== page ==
We next statistically validate if the data is well clustered by calculating the silhouette score for each data point based on Eq (4). Figs 7 and 8 demonstrate silhouette scores calculated for filtered bitcoin and ethereum datasets.

Fig 7. Silhouette coefficient calculated for filtered ethereum data set.

For local periods all data points have positive scores, while small number of data points for global events are not well matched with their cluster (have negative score).

Fig 8. Silhouette coefficient calculated for filtered bitcoin data set.

In all periods we see amount of data points with negative score and average silhouette coefficient for all is 0.4.

We have found that there are data points in each cluster that have negative silhouette score. These users appeared to have different properties than it is shown in Table 5 and we consider them as misclassified points. Table 6 shows the percentage of misclassified points in each period for various feature sets. Although the silhouette analysis for bitcoin global events shows that most of data points have positive score, users in each cluster do not share similar properties. Therefore, we consider this case as fail for k-means to define meaningful clusters.

Table 6. The percentage of misclassified points shown in comparison with various feature sets used.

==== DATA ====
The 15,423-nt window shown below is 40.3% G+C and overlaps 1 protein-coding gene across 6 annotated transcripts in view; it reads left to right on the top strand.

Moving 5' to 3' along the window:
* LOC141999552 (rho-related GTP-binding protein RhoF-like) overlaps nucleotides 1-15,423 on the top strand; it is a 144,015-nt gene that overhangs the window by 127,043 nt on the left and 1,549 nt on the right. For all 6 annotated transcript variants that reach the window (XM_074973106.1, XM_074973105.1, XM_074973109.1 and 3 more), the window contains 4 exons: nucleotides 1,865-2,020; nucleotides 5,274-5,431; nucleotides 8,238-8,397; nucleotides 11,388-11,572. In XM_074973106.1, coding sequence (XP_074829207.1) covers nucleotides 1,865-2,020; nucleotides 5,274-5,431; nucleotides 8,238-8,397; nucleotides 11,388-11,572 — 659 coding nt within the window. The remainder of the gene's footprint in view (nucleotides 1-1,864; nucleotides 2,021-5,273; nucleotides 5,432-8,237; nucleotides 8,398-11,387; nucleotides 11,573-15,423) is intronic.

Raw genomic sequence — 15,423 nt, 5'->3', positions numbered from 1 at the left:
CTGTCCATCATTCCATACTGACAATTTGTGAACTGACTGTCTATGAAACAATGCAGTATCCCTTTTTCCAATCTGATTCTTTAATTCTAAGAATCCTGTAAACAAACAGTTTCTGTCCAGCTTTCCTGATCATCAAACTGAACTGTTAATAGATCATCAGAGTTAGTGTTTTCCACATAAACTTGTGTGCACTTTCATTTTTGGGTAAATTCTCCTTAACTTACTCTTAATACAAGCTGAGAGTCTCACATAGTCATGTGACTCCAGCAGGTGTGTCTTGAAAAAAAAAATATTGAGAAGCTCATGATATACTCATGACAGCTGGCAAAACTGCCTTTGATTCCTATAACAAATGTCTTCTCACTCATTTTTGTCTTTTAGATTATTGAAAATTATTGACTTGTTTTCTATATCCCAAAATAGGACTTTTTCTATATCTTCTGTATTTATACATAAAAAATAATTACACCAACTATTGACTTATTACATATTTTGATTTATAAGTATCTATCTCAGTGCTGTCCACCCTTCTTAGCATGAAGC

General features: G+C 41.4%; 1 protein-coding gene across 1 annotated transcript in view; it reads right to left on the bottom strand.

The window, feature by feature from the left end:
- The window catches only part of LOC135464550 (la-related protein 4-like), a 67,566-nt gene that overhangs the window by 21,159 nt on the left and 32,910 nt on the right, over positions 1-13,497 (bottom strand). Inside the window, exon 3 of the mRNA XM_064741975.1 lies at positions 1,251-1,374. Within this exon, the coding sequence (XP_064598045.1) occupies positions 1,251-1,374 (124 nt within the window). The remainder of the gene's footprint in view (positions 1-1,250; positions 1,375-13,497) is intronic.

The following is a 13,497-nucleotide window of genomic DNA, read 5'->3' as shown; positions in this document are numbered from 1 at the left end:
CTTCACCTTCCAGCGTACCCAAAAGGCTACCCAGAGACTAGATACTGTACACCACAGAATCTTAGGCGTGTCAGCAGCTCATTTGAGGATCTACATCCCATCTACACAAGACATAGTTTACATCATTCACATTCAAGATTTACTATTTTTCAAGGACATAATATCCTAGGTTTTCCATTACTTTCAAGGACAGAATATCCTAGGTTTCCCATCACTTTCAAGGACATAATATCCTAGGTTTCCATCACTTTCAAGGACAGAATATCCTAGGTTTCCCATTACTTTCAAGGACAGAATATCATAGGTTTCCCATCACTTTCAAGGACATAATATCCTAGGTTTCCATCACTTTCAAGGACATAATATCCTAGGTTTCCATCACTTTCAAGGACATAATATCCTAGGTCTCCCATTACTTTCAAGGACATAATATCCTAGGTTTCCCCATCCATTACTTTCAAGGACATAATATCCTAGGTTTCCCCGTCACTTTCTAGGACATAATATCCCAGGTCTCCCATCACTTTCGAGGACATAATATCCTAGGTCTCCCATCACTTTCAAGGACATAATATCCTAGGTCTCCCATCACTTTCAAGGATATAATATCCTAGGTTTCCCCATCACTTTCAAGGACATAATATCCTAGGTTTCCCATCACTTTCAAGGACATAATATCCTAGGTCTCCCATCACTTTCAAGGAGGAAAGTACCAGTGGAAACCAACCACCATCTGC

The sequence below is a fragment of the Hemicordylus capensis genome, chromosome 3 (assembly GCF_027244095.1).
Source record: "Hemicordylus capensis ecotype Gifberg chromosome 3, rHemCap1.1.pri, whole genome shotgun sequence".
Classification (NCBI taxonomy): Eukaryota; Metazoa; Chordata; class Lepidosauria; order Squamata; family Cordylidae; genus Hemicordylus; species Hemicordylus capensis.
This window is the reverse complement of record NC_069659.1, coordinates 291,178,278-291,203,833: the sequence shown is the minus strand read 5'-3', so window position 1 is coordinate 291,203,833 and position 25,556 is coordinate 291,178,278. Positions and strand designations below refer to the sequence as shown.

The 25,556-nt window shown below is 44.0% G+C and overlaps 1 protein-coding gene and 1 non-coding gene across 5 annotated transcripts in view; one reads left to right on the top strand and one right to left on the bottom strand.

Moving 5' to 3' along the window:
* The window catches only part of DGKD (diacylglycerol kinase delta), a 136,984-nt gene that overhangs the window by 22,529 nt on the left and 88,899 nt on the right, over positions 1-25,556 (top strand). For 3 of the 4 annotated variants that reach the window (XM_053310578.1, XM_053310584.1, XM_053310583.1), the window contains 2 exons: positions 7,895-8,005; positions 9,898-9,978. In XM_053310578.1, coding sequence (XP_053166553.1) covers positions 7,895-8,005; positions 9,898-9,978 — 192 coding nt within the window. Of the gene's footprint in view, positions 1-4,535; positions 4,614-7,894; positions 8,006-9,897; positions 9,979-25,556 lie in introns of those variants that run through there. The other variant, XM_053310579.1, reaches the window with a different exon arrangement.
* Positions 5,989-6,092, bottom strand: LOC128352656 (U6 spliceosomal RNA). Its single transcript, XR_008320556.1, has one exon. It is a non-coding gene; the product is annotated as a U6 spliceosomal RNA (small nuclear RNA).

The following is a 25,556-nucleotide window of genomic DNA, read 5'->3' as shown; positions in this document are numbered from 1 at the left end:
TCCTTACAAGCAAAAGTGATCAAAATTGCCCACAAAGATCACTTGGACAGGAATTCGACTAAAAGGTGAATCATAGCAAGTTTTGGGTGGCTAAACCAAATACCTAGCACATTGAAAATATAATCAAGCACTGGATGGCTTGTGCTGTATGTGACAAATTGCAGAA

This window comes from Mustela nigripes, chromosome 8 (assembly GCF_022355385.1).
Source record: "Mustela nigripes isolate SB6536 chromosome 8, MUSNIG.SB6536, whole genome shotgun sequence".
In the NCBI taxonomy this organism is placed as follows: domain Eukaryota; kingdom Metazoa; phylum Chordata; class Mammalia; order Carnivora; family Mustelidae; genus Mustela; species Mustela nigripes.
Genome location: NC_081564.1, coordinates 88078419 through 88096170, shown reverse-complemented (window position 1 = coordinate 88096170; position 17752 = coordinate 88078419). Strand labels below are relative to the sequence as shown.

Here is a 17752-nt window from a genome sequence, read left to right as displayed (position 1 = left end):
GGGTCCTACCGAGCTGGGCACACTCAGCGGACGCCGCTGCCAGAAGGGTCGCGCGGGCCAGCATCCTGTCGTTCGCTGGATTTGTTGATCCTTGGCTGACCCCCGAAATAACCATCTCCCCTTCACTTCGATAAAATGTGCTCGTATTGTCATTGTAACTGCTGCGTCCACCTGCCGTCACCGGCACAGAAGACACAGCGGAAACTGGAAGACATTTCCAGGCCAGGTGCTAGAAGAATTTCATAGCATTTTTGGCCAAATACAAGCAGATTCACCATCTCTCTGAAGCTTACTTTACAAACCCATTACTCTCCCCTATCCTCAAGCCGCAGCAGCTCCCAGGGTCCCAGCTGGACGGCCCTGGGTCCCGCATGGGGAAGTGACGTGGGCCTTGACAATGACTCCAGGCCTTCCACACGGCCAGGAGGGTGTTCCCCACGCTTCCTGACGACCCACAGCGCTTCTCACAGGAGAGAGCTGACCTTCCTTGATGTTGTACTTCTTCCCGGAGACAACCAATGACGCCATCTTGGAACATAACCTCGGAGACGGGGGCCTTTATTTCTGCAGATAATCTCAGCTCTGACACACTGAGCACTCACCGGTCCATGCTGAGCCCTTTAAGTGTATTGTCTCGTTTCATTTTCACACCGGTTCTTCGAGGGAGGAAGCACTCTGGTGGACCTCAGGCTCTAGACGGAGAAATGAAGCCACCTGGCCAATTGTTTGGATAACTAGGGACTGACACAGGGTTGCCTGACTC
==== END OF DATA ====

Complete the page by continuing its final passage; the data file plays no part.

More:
We take the properties listed in Table 5 as an ideal case (rule) for defining the behavioral clusters in cryptocurrency system. Then we use the labelled datasets Ac and Vc (all labelled sets for local periods were merged to increase training set for better performance) and adjust them by removing misclassified points. The method of SVM is then used by treating adjusted Ac and Vc as a training set, the linear kernel for SVM was used and the C parameter is equal to 1. We classify datasets for global events using trained SVM and compare properties of users in each group with the ideal case (rule) shown in the Table 5. All points for both bitcoin and ethereum global events were classified properly according to the rule. We would like to mention on the variability among users in the same group, as well as the variability of group properties across different periods. Note that the rules described in Table 5 aim to classify users with certain behaviour (attitude), while the users can be of any type—ranging from independent users to large entities. Therefore, properties (e.g. balance, degree) may vary from very small to very large value. Group properties are also observed to vary across different periods. Although the general rules described in Table 5 continue to hold true for all groups across all periods, the average values of those properties (as well as minimum and maximum) may vary. There are also users with slightly negative (or slightly positive balance) that are classified by our defined rule as members of group 4 (or group 3), although their properties are not much different. We have checked on the number of these users with the slightly negative (or positive) balance (balance that is under the first percentile of all balances in the system at that period). We found that there is a small percentage of ETH users (less than 0.5%) in group 3 whose balance is slightly positive. The number of users with slightly negative balance in group 4 is about 1- 7%. For BTC the number of such users are also less than 0.5% for group 3 and from 6-15% for group 4.